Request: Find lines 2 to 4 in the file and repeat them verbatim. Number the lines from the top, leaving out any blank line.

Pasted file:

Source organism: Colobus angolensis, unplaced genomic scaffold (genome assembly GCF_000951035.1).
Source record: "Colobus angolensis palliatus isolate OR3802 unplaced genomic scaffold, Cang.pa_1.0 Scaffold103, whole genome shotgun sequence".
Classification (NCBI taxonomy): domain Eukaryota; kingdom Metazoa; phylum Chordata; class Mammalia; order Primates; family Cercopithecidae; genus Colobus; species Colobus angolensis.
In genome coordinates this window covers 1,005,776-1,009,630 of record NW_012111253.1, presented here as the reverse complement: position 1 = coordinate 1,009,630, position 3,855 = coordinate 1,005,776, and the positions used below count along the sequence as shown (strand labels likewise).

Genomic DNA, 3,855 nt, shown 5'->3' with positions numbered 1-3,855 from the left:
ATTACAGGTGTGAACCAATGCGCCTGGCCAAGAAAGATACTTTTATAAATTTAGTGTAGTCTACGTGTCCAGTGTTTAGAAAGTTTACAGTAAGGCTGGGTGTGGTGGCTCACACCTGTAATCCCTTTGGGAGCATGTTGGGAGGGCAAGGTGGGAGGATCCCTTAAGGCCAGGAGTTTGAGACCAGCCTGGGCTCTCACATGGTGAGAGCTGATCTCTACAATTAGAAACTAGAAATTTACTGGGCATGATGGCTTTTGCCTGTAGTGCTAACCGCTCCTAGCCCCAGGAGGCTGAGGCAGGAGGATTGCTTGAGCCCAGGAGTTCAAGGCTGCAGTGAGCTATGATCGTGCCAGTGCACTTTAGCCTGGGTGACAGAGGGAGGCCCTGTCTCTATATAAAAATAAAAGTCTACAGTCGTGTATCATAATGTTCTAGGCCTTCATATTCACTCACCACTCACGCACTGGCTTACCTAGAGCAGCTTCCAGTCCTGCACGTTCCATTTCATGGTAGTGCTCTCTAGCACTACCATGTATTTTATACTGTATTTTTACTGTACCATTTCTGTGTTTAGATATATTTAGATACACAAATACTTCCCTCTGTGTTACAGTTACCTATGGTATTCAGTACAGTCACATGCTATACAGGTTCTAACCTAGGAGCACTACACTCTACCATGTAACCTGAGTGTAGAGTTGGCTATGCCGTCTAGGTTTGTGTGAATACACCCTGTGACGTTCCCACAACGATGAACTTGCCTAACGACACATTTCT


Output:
Source record: "Colobus angolensis palliatus isolate OR3802 unplaced genomic scaffold, Cang.pa_1.0 Scaffold103, whole genome shotgun sequence".
Classification (NCBI taxonomy): domain Eukaryota; kingdom Metazoa; phylum Chordata; class Mammalia; order Primates; family Cercopithecidae; genus Colobus; species Colobus angolensis.
In genome coordinates this window covers 1,005,776-1,009,630 of record NW_012111253.1, presented here as the reverse complement: position 1 = coordinate 1,009,630, position 3,855 = coordinate 1,005,776, and the positions used below count along the sequence as shown (strand labels likewise).